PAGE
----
Icy Arctic January 2019

eur2019016to028
Kara and Barents Seas Chilling Out: 
The animation above shows the last two weeks on the Atlantic side, with Kara achieving its annual maximum and Barents growing ice up to 75% of its max last March. Those two regions are the last to cool down this year. In the upper right the ice solidifies next to Svalbard and fast ice forms along the mainland. Icing begins in the Baltic.  In the center Greenland Sea ice reaches out toward Iceland.  On the left, Baffin ice thickens along the Labrador coast and is filling the Gulf of St. Lawrence.  Below is the ice recovery on the Pacific side.
alsk2019016to028

As we will see in the numbers below, Bering on the right has 100k km2 more ice now than  a year ago, though still lagging the 12-year average.  Okhotsk on the left is almost average and is reaching well south in its basin.

The graph below shows January progress in ice extent recovery.
arcticice2019028

2019 ice extents are tracking slightly lower than the 12-year average (2007 to 2018 inclusive).  SII lags MASIE by 157k km2 at this date. 2019 presently has 300k km2 more ice than 2017, and 500k km2 more ice than 2018

The table below shows the distribution of ice in the various Arctic basins.

Region 2019028 Day 029 
Average
2019-Ave. 2018028 2019-2018
 (0) Northern_Hemisphere 14216967 14304896 -87929 13720485 496482
 (1) Beaufort_Sea 1070498 1070200 297 1070445 53
 (2) Chukchi_Sea 966006 965999 7 965971 35
 (3) East_Siberian_Sea 1087137 1087133 4 1087120 18
 (4) Laptev_Sea 897845 897842 3 897845 0
 (5) Kara_Sea 935023 904103 30921 864752 70271
 (6) Barents_Sea 594754 552640 42114 448388 146366
 (7) Greenland_Sea 559919 588686 -28767 502182 57738
 (8) Baffin_Bay_Gulf_of_St._Lawrence 1355417 1335964 19453 1357109 -1693
 (9) Canadian_Archipelago 853337 853036 302 853109 229
 (10) Hudson_Bay 1260903 1259599 1305 1260838 66
 (11) Central_Arctic 3206769 3208914 -2145 3176440 30330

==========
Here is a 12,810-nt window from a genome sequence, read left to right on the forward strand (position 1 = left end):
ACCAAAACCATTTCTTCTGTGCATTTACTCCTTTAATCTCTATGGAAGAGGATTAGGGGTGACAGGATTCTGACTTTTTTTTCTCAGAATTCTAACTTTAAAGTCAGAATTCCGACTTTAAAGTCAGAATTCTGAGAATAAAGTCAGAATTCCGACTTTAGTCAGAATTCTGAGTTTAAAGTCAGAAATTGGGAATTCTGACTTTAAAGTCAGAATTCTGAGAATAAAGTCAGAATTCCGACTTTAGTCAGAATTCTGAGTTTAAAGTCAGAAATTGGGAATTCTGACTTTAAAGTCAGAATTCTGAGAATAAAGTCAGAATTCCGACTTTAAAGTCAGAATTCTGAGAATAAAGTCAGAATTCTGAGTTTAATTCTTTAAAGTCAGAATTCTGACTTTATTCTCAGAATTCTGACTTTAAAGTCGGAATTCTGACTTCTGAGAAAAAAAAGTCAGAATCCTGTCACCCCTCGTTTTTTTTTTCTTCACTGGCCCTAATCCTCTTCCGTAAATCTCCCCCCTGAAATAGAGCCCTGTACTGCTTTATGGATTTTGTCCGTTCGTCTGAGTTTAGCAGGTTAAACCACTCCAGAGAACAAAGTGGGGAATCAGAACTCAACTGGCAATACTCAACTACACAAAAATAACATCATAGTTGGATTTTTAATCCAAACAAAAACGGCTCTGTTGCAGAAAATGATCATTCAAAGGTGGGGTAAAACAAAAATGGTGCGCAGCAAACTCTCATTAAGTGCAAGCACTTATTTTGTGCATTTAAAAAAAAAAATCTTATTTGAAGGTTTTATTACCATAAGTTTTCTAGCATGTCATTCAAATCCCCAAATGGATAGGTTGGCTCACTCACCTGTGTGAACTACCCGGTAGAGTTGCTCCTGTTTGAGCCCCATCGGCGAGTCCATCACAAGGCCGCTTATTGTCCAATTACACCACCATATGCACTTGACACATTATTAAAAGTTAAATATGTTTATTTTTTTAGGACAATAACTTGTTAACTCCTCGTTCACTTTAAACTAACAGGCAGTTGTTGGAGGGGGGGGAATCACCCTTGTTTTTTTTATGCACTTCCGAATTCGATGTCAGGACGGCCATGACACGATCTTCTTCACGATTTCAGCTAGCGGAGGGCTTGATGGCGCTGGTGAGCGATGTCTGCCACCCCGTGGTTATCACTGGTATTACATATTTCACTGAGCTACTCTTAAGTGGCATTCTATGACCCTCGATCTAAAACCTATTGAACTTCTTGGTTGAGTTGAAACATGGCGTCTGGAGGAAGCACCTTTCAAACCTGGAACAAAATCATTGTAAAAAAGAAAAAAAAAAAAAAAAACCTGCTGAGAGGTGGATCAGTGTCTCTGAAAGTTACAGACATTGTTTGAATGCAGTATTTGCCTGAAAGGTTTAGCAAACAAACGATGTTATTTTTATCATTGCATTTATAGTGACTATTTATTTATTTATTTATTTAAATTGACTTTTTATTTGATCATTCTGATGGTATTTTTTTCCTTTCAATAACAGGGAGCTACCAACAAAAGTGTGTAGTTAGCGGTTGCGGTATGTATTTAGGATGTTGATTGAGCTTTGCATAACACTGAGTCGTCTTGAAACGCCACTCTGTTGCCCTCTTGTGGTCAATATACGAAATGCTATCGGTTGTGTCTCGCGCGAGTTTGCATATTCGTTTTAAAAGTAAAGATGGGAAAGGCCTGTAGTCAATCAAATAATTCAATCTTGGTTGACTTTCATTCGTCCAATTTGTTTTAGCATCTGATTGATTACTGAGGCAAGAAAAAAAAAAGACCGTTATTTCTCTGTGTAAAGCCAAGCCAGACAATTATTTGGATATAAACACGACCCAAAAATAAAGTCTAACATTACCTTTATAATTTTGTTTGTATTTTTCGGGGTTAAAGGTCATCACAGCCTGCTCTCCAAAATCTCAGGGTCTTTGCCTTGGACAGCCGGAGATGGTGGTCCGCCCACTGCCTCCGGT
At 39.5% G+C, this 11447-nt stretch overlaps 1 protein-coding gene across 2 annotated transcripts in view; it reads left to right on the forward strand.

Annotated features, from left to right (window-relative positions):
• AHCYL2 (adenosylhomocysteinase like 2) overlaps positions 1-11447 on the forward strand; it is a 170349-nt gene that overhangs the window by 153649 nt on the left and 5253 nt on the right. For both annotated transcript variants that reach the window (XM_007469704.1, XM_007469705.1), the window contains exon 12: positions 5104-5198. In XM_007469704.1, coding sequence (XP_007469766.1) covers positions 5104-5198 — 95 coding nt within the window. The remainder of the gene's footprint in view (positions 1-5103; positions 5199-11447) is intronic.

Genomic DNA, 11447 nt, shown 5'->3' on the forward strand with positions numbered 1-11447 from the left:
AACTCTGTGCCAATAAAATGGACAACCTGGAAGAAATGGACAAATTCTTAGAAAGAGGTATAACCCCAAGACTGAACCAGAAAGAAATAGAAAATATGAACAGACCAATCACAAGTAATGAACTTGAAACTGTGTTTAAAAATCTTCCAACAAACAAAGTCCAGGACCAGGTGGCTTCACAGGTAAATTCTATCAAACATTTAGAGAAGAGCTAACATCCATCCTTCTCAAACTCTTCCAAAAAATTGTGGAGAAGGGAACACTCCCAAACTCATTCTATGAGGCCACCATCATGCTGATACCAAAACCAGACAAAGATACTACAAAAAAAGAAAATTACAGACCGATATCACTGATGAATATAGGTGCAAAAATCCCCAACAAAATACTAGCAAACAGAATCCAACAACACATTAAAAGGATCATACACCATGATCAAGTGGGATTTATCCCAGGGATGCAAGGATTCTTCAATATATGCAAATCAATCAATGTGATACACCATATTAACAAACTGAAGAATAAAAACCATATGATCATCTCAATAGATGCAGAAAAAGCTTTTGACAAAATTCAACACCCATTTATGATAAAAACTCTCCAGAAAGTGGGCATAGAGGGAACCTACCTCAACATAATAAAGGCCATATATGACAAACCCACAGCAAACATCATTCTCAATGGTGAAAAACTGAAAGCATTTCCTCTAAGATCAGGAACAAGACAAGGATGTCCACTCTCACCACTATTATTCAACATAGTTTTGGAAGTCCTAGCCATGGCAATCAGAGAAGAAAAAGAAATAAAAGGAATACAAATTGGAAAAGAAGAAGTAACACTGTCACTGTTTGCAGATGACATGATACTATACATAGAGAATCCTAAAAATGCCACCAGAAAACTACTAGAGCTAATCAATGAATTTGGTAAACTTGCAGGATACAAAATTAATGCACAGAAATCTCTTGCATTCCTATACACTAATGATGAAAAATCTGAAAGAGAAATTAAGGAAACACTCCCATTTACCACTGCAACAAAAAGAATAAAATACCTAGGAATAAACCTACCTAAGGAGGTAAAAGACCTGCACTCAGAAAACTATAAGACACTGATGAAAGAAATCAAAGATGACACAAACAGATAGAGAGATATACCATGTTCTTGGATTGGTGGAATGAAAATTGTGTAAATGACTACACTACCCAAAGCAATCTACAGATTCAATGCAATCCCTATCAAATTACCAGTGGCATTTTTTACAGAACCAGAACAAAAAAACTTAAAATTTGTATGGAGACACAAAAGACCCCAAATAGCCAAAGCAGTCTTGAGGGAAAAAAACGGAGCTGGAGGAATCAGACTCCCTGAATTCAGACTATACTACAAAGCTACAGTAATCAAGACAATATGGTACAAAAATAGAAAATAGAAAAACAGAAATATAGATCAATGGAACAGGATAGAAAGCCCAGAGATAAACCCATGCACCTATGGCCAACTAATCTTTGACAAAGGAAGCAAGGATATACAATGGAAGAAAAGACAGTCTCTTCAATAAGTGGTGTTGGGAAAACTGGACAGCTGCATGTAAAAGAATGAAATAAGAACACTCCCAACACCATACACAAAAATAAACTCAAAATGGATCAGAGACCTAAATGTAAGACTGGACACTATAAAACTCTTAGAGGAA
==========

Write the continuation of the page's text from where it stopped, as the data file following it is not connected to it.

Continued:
(12) Bering_Sea 557702 657897 -100194 414234 143468
 (13) Baltic_Sea 84454 79993 4462 37674 46780
 (14) Sea_of_Okhotsk 765952 777348 -11397 718922 47030

The table shows how 2019 is matching the 12-year average almost everywhere.  Barents and Kara Seas have caught up and edged ahead of average, and are much higher than last year.  The slight overall deficit is due to Bering ice down 100k km2 to average, while being 143k km2 more than last year.

cg524a47d218458

Footnote:  At his AER blog  Arctic Oscillation and Polar Vortex Analysis and Forecasts Dr. Judah Cohen writes yesterday on this cold winter in the Arctic. Excerpts in italics with my bolds.

The Arctic has warmed at least as twice as fast as any other region of the globe and the accelerating warming of the Arctic relative to the rest of the globe but especially the Northern Hemisphere (NH) mid-latitudes is known as Arctic amplification. The cause of Arctic amplification is surprisingly complex and not well understood but the cause is at least partially related to Arctic sea ice and snow cover melt. Certainly, heading into this winter, I was very confident that we would observe an anomalously warm Arctic this winter especially coming off of last winter where the Arctic was record warm (see Figure i) and sea ice was record low extent.

But the Arctic was surprisingly cold last summer that prevented a new record low minimum for sea ice extent in September. Since then it has been at least strategically cold in regions across the Arctic this fall and winter that allowed sea ice to grow more extensive this winter in the Arctic basin compared to recent winters except in the Barents-Kara Seas. But even more surprising to me has been how cold the Arctic has consistently been this winter, especially when compared to recent winters. The only region in the Arctic Ocean basin that has been consistently warm is the Barents-Kara Seas.

 

One comment

  1. Hifast · January 30, 2019

    Reblogged this on Climate Collections.

    Like

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